the ride out there was beautiful and we talked so much that i totally forgot to take pictures until we stepped out of the car. we walked around town for a couple of hours, poking into galleries and shops. that was very nice, but what was really cool was the ride we took afterward, over the back roads and through the sundance area to home.
i keep saying this but it’s really true—i have never seen anywhere so beautiful. the mountains here don’t even look real, do they?
and i know for certain that this isn’t even the MOST beautiful place in that wild west part of this country. no wonder so many western pioneers thought they’d reached the promised land.
i still haven’t been to idaho, montana, northern nevada, or wyoming (i know; so sad. but i’ll get there, i have plans).
this next is even cooler—i think these dark, layered peaks are my favorite from the day.
something about them is both ominous and magnetic to me.
just look at that patterning—stupendous. this drive literally left me speechless. i can just imagine how breathtaking it would be like on bicycles—in good way, in a good way.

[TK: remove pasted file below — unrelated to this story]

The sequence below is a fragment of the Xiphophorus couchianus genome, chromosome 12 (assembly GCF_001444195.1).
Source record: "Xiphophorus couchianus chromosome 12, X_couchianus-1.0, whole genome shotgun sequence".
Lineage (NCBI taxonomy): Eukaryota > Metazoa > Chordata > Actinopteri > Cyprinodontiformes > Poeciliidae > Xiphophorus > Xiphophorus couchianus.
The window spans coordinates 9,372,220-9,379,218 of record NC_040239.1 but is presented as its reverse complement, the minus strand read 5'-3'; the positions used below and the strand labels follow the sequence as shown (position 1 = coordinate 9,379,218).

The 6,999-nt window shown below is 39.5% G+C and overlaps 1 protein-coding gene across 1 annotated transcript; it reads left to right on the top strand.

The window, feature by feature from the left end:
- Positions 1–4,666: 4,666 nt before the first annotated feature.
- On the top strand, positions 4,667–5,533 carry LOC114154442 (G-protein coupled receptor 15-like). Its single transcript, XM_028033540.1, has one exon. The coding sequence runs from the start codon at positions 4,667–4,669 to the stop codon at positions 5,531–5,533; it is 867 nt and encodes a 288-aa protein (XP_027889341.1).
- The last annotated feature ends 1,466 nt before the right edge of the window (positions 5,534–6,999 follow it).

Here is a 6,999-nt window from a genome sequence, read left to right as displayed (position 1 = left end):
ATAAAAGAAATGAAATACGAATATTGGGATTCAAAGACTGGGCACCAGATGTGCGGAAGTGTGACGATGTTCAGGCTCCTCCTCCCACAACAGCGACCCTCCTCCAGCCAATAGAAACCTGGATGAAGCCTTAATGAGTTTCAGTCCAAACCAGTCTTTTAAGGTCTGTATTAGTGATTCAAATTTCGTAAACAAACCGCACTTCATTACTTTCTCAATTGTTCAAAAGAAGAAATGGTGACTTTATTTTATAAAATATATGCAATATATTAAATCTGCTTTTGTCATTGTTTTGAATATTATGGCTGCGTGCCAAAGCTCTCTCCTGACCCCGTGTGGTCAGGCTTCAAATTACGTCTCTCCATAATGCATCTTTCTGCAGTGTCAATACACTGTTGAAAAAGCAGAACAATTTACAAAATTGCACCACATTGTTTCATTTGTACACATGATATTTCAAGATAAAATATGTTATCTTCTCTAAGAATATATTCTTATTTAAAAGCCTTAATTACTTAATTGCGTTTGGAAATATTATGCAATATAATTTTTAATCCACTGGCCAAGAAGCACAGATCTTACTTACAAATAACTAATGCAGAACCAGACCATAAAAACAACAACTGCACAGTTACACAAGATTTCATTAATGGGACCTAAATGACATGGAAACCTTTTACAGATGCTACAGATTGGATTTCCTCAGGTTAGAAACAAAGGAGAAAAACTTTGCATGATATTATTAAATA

what a way to end my visit—it was perfect.
that night the kids had to go out for a while and jeff returned from his business trip, so kim went to pick him up. i wrote up a blog for you to read while i traveled on thursday and when i was done, i got my knitting ready for the trip home. i cast on my second natty sweater, which this time will be a cardigan knit in briar rose joyful—a 3-ply sport/DK weight yarn spun from 100% polwarth wool.
i told chris i was in the mood for a super-juicy delicious orange and she delivered in spades. this color makes my heart SING. it will be so wonderfully modern with my hair; i already can’t wait to finish and wear it.
the next morning i worked the hem in the airport lounge on my way home, then set that aside to work on a darker colored piece while i had good sun. i had a long day of travel ahead and i figured i could pull the orange back out for my later flights after dark.
once i settled into my seat i pulled out my little fitted cardigan that i’m knitting in spirit trail tayet, a new yarn the jen is rolling out at the maryland sheep and wool show. she has dyed me a special batch of midnight blue with brighter highlights (deeper than it appears here). i’m designing a little fitted cardigan with lace detailing in everyone’s favorite cable-and-lace pattern—wheaten.
i love this yarn; it’s 100% BFL content lends a gorgeous sheen and a crisp, silky definition to each stitch. the yarn is quite elegant in fact, with a slight halo after washing that adds just the right amount of body to the fabric structure. the final fabric has a very high-end hand and beautiful drape.